TAG Heuer Monaco Men’s Club Japan Watch
It goes without saying that the Monaco is one of TAG Heuer’s most iconic and recognizable watches. Introduced in 1969 as a tribute to the Monaco Grand Prix, the Monaco is also historically important because it was the first square-cased chronograph and also one of the first automatic chronograph watches. Back then, Heuer worked together with Breitling, Buren, Hamilton, and Dubois Depraz, in a race to develop the world’s first automatic chronograph. Over the years, TAG Heuer has introduced limited edition Monaco watches for various occasions and partners, and the newest limited edition Monaco watch is the TAG Heuer Monaco Men’s Club Japan watch.
This particular watch was created especially for Men’s Club Japan, which is a long-running men’s magazine in Japan. Men’s Club history stretches all the way back to 1954, which makes it one of the oldest men’s fashion magazines in Japan. To celebrate their longevity, Men’s Club has teamed up with TAG Heuer to create a limited edition Monaco that comes in a unique hue.
That unique hue is, according to TAG Heuer’s specifications sheet, opaline green. To me, it looks more like olive green. It comes in a square stainless steel case that measures 39mm wide with the two chronograph pushers on the right side of the steel case and the crown on the left side – just like TAG Heuer’s new Monaco Calibre 11. An interesting thing about the Monaco is the boxed sapphire crystal that raises quite steeply from the case and also gives the watch a more vintage look and feel. Water resistance is rated at 100m, which really should be the bare minimum for sports watches.
The Heuer Globetrotter exhibition will run from September 15 to 30, 2017, and among the 10 cities involved is Paris. The motif for the Paris exhibition is classic Heuers, and lucky Parisians are going to have the ability to see classic Heuer Carreras, Autavias, and Monacos, such as the Heuer Monaco worn by Steve McQueen in the ’70s film Le Mans.Geneva will play host to some of Heuer’s most important and complicated watches as the theme for the Geneva exhibition is Major Inventions. The highlight of the Geneva display is that the Mikrograph out of 1916, the first chronograph to measure to 1/100th of a second.The town of Munich will have a military motif, and TAG Heuer fans will be able to see some of those Heuer watches that the brand created for military use, including the Heuer Bundeswehr.In Venice, Heuer fans will be treated to TAG Heuer’s automotive-related watches. As most of us know, TAG Heuer and automotive racing go hand-in-hand. The Carrera was, after all, created specifically for racing, in particular, the Carrera Panamericana. The highlight of this Venice display is the Autavia dashboard, which was designed for cars (AUTomobile) and planes (AVIAtion) — therefore the name.Dubai will play host to TAG Heuer’s sea-friendly watches, as well as the centerpiece of this Dubai exhibit is the Seafarer or Maréograph in 1950, the world’s first chronograph with wave indicators.Singapore is also among those 10 cities, that is likely because the F1 Singapore Grand Prix is in town from September 15 to 17. In 1971, TAG Heuer became the initial watch brand to be involved with a Grand Prix team. The highlight of this Singapore exhibit is the 18k gold Heuer Carrera from 1970, which Jack Heuer presented to each Ferrari driver, using their name engraved on the watches’ casebacks.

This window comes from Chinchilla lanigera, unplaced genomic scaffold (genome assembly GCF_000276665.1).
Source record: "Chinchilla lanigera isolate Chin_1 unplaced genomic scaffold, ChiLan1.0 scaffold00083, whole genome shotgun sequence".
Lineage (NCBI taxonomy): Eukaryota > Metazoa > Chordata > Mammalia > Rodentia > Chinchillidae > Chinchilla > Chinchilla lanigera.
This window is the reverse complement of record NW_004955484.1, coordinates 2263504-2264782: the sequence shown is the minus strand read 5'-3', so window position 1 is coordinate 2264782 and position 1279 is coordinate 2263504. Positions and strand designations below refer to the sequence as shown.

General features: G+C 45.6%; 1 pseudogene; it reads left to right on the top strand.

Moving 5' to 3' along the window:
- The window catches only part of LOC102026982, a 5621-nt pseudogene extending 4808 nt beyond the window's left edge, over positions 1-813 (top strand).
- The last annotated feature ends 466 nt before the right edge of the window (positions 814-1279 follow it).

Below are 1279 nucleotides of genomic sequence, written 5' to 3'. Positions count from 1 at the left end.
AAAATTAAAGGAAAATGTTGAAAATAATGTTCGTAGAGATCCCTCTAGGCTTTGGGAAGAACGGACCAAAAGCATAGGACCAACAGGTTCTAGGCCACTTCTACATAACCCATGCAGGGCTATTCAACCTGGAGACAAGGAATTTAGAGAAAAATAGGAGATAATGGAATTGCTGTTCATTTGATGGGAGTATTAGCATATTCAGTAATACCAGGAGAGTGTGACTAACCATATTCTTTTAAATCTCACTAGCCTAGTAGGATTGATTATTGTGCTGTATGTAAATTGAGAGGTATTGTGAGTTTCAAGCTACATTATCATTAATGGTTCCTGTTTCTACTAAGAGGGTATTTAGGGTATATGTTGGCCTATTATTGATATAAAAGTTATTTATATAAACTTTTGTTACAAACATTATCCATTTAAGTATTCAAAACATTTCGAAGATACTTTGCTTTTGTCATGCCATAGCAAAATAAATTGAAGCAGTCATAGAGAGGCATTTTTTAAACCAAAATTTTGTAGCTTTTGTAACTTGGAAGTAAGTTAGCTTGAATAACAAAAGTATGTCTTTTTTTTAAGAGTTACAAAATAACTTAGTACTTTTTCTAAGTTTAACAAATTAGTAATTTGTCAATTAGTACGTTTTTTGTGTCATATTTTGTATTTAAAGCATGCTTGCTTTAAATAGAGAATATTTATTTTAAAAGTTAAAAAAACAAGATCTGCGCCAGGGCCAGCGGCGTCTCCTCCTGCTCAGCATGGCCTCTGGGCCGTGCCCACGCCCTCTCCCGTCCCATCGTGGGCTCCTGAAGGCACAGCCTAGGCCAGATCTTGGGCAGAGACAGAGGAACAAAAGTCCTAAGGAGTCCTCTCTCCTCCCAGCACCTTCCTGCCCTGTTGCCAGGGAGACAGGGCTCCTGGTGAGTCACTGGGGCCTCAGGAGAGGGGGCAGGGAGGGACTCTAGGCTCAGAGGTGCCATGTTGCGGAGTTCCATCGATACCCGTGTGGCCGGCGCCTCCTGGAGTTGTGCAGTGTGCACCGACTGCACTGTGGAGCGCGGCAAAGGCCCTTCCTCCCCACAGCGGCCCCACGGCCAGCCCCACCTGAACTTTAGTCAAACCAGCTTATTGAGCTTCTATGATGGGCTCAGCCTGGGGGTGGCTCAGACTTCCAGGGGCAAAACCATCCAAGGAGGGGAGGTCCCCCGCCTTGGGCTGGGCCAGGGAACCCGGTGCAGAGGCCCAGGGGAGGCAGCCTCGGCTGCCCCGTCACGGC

The dial is olive green (I’m sticking with that) with two silver registers at 3 and 9 o’clock. The register at 3 o’clock shows the running seconds, while the register at 9 o’clock is the 30-minute counter for the chronograph. The hands for both registers are in black lacquer. The hour and minute hands are done in a baton style, have red tips, and are filled with luminescent material to aid legibility in the dark. The chronograph seconds hand is rendered with striking red lacquer, which matches the red accents used for the hour markers. At 6 o’clock, you have a well-placed date window. To complement the watch, the Monaco Men’s Club Japan watch comes with a matching perforated olive green calfskin leather strap with bright red lining.
The movement within is TAG Heuer’s Calibre 11, the same movement that TAG Heuer uses in other similar Monaco watches. It is a self-winding chronograph movement that offers about 40 hours of power reserve and beats at 4Hz. It uses a base ETA-2892 or Sellita SW300 and then adds on a chronograph module from Dubois-Depraz. The movement is visible through a sapphire display caseback and looks to be fairly well decorated for a watch of its price. You’ll find generous applications of perlage and Côtes de Genève on the bridges and a partially skeletonized rotor.
The TAG Heuer Monaco has always been a very striking watch because of its square case and bold design, and this new Monaco Men’s Club Japan watch is perhaps even more attention-grabbing because of its unusual green dial. I would prefer a lusher and richer hue of green, but I’m sure there will be fans of this particular color. This watch is limited to Japan and there will be only 100 pieces made, which could make it more attractive for the right diehard Monaco collector. The TAG Heuer Monaco Men’s Club Japan watch is priced at ¥675,000 or 6,050 CHF. tagheuer.com